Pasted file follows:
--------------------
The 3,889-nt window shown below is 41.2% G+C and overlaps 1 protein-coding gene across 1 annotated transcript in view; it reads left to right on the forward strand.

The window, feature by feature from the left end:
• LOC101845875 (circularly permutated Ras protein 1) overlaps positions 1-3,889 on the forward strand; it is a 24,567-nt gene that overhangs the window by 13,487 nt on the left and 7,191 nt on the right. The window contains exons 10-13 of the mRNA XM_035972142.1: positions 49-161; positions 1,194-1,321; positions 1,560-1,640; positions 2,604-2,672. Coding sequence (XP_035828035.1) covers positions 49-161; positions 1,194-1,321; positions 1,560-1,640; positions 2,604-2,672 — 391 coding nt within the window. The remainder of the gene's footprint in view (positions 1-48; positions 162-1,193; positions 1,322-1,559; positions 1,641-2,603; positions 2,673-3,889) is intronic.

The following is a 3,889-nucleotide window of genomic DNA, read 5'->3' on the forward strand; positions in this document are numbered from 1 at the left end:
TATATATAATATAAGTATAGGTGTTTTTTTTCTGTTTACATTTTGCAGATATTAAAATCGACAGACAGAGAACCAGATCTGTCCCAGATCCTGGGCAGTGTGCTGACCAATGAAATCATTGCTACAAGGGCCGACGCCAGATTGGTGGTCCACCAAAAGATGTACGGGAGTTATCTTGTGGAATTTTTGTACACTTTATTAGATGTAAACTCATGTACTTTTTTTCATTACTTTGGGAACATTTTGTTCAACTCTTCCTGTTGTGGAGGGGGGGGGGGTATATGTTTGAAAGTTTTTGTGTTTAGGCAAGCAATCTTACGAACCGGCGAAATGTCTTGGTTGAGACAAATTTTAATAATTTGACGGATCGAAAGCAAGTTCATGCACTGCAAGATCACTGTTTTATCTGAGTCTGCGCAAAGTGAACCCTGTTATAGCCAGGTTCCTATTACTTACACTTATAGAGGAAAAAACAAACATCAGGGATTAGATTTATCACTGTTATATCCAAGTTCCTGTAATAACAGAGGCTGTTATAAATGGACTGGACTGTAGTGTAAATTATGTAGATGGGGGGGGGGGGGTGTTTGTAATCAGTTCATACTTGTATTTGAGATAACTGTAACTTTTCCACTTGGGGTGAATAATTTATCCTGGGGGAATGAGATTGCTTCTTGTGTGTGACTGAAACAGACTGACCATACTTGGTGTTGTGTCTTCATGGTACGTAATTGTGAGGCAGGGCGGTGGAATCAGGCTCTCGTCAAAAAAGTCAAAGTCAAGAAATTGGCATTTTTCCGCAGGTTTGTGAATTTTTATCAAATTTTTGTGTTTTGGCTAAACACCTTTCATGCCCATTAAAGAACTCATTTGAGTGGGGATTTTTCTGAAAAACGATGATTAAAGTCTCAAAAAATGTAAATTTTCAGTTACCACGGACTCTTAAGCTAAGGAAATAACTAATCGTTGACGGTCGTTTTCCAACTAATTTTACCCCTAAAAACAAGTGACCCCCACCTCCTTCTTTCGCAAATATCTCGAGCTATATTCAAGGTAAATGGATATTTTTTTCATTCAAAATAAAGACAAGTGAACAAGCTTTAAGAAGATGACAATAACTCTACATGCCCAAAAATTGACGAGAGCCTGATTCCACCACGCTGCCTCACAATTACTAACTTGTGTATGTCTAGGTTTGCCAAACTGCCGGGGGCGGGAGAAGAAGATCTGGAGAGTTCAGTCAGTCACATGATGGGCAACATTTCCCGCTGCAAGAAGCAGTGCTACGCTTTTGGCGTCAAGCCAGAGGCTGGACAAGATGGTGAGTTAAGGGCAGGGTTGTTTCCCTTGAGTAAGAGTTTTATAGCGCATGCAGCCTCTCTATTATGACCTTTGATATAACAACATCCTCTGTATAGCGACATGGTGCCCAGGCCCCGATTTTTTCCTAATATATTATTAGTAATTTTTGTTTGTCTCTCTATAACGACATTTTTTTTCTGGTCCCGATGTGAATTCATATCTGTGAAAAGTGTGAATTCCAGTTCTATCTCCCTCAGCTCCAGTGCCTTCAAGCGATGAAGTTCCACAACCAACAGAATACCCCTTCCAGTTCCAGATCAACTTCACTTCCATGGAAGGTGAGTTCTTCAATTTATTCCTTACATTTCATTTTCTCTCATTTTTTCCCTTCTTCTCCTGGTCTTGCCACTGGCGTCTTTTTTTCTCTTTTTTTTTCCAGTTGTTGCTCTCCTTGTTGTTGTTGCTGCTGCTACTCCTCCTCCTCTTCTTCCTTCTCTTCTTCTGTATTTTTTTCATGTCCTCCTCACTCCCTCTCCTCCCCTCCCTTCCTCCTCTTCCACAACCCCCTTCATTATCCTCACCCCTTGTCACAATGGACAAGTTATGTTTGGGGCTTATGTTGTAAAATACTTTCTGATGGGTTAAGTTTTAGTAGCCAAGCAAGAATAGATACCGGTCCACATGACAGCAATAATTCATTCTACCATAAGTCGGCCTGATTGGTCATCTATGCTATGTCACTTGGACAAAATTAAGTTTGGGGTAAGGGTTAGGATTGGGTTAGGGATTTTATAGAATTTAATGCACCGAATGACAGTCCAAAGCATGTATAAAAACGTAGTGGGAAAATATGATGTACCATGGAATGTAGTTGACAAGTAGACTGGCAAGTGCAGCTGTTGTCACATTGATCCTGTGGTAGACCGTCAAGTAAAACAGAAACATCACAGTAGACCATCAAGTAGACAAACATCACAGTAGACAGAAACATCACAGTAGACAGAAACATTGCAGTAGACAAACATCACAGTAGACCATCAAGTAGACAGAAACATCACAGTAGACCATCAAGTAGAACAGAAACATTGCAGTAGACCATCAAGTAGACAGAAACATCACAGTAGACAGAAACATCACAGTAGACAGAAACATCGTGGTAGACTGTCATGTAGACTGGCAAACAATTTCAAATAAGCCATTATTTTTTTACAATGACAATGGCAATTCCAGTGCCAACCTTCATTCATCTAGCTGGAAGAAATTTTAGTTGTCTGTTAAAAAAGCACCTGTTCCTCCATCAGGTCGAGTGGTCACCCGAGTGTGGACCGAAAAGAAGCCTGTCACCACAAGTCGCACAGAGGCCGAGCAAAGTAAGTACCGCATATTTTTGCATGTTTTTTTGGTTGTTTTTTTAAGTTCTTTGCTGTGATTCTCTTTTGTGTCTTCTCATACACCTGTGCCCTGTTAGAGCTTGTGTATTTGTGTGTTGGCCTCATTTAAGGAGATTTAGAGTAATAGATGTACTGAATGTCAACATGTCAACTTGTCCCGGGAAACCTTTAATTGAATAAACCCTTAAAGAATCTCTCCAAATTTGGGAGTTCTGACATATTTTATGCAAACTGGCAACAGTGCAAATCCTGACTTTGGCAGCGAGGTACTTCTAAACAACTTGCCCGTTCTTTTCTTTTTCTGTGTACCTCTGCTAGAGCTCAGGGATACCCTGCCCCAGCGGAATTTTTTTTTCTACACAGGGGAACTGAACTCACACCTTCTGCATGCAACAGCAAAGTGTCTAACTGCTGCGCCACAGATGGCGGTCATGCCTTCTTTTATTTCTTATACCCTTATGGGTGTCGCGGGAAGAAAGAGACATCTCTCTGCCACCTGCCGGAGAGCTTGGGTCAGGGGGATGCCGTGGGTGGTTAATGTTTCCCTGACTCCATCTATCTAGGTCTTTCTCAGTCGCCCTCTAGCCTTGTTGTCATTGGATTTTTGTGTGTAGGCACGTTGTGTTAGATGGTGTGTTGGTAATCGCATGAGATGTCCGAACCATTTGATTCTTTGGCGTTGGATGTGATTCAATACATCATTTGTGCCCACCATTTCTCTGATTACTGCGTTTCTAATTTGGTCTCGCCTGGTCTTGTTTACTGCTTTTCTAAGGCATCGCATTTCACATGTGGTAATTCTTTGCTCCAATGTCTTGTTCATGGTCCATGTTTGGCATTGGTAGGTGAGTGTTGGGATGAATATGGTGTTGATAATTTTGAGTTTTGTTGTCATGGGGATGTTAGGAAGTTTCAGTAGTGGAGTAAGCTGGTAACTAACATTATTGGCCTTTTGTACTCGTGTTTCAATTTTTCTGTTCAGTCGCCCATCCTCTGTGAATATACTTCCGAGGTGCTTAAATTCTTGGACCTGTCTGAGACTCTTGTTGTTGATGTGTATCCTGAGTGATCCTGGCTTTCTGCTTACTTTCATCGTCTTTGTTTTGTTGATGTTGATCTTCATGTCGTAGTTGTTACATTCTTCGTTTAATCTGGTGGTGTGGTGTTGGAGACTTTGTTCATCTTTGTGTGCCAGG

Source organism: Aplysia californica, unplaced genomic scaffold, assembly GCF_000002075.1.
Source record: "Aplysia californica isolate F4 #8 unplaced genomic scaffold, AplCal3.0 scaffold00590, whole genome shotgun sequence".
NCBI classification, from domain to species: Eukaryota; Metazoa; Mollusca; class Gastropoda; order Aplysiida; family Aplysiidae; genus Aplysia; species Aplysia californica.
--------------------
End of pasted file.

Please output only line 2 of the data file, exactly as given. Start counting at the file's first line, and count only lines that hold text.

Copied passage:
The window, feature by feature from the left end: